June 2, 1996 |
A jury in Florence, Ariz., awarded nearly $520,000 in lost wages to two former crew members who broke open Biosphere 2 and sued the project's operators for breach of contract after they were fired. Abigail Alling and Mark Van Thillo received the back pay they claimed following their arrest for breaking seals and opening doors to the glass-and-steel domed complex on April 4, 1994.
June 21, 1993 |
This year's richest individual: A Japanese hotel and railroad baron worth at least $9 billion. Yoskiaki Tsutsumi, 59, ranks first in Forbes magazine's annual listing of the world's billionaires. The Walton family of Wal-Mart stores was the world's richest family, worth $25.3 billion, Forbes said in its July 5 edition. Tsutsumi, with interest in hotels, railroads and the Seibu Lions baseball team, is worth $9 billion through his 40% stake in the holding company Kokudo, the magazine said.
May 8, 1990 |
Yale University received its largest gift in more than two decades Monday, a $20-million donation from the heirs of a Texas oil baron to establish a school to study, research and preserve the environment. The gift to establish the Yale Institute for Biospheric Studies was the first in a series to be made by the Bass family of Ft. Worth, said Yale President Benno C. Schmidt Jr. The gift to establish the biospheric studies institute was presented to Schmidt by Edward P.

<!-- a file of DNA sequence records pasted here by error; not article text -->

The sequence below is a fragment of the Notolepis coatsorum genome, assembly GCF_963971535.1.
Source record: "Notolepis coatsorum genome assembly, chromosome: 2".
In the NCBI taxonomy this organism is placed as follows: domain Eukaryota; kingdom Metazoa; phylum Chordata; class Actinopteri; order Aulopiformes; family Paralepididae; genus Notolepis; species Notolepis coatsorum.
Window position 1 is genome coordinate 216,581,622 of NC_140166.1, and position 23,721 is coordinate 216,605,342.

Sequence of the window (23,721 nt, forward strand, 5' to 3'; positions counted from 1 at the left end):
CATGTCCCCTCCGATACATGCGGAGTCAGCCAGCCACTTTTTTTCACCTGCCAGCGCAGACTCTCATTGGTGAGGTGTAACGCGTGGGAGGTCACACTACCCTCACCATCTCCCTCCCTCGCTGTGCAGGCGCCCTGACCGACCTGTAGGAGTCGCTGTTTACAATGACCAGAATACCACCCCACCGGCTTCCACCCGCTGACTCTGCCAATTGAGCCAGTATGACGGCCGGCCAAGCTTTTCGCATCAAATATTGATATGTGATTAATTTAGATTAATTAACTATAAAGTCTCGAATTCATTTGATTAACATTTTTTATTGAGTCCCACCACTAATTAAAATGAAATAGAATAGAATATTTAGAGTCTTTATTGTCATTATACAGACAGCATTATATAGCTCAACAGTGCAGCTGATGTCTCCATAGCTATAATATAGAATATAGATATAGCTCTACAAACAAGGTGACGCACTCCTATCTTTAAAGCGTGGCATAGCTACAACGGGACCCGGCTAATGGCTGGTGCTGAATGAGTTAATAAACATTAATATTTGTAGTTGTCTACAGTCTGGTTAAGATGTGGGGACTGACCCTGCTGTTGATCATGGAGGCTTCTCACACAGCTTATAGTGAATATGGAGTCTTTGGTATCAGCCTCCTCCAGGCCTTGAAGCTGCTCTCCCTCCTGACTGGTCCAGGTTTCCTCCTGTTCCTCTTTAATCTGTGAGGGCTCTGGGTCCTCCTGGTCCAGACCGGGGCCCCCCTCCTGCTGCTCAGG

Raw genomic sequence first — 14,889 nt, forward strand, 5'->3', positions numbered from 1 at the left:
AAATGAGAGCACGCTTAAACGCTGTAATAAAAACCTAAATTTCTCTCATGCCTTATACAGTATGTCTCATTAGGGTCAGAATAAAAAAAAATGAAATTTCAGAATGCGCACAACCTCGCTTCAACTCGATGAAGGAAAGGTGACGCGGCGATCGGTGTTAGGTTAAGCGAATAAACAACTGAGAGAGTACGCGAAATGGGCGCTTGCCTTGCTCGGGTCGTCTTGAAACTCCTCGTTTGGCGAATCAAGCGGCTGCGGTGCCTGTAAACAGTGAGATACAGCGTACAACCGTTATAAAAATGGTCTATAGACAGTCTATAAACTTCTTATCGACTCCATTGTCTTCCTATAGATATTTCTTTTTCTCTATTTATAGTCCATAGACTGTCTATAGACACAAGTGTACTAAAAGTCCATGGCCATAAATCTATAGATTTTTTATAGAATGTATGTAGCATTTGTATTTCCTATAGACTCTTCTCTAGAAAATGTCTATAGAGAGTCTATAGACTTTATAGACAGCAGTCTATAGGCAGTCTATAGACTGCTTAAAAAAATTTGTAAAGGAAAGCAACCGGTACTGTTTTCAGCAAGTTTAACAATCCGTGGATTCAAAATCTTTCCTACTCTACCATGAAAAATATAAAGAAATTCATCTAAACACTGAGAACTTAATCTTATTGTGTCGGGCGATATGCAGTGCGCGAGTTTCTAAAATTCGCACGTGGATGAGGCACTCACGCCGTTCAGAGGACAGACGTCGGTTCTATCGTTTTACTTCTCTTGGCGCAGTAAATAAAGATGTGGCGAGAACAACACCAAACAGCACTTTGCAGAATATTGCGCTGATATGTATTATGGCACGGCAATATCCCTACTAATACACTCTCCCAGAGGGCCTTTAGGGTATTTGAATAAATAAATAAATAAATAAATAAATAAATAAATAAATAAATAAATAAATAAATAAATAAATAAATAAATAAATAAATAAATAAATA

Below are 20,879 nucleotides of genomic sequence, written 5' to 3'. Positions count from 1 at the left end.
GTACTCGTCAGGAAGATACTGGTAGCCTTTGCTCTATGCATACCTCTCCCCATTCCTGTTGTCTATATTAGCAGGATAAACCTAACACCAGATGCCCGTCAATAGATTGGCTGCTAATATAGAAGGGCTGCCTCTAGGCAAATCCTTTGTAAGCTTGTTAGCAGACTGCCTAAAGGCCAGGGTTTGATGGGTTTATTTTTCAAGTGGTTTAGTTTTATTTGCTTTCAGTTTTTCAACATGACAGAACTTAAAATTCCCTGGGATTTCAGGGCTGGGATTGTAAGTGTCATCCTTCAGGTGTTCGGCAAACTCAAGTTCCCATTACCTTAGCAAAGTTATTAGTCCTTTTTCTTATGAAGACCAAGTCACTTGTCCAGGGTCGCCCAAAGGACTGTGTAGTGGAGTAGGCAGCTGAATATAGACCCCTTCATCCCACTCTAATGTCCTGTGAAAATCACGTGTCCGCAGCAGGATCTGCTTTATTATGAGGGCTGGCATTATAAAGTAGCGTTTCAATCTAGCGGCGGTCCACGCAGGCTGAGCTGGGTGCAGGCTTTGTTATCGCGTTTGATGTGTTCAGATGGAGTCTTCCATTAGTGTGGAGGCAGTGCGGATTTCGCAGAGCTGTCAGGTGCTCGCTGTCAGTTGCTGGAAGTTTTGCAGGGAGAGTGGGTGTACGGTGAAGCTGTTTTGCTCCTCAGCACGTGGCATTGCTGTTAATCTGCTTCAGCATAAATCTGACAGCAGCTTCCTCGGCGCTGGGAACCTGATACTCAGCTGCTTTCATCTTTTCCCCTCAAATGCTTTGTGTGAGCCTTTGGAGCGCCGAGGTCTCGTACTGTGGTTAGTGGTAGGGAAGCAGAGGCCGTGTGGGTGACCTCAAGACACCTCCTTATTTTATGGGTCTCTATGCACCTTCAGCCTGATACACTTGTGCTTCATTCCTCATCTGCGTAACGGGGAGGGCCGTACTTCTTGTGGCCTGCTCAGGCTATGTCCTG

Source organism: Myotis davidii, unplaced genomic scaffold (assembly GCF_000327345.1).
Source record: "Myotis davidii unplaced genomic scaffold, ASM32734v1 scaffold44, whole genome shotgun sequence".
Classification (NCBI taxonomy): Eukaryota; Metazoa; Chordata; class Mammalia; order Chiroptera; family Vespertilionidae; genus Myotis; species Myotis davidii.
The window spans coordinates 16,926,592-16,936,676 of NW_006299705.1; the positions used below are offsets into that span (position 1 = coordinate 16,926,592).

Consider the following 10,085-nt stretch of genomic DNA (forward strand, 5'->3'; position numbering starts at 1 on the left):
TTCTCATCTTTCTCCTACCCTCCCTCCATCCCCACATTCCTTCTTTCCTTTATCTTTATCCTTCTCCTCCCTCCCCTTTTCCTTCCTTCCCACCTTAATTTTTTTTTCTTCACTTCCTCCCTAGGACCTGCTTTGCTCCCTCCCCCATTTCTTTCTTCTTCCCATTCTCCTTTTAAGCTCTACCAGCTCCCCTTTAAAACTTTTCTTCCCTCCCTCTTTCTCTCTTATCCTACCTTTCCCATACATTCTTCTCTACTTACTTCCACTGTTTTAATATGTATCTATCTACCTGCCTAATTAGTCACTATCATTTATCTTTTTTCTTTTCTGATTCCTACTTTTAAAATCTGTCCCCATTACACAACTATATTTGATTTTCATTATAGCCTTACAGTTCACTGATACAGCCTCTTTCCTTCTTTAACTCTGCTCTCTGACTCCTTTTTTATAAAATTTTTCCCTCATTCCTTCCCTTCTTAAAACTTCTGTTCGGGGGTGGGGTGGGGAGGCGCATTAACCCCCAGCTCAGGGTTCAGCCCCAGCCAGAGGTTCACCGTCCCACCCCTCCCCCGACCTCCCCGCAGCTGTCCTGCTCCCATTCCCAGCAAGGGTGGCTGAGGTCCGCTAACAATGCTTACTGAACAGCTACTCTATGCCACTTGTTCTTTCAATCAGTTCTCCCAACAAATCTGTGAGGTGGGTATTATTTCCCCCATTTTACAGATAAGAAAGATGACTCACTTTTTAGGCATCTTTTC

April 7, 1994 |
Two people who lived inside Biosphere 2 for two years were arrested Wednesday for allegedly breaking into the sealed environmental experiment and leaving the doors open so outside air could get in. Abigail Alling, who has been taking responsibility for Monday's intrusion in calls to reporters across the country, was arrested at a Tucson motel with fellow crew member Mark Van Thillo. They each face felony charges of burglary and criminal property damage.
August 4, 1996 |
Seal a group of scientists inside Biosphere 2, the futuristic glass-and-dome experiment, for two years and what do you get? Fights over food. Botanist Linda Leigh said personality differences and crop failures made life difficult for the eight crew members who were encased in the 3-acre mini-world from 1991 to 1993. "Food distribution became a very tense issue," Leigh said. "I think that made us all a little cranky, always being hungry.
April 24, 1994 |
This is a story of people who made a world in their image and of how it came apart. Their world is a self-contained planet in a bottle outside Tucson called Biosphere 2--an ambitious ecology experiment that draws 250,000 tourists every year to browse past its souvenir stands, admire its architecture and gawk at its sculptures constructed of scrap metal recycled from nuclear weapons laboratories.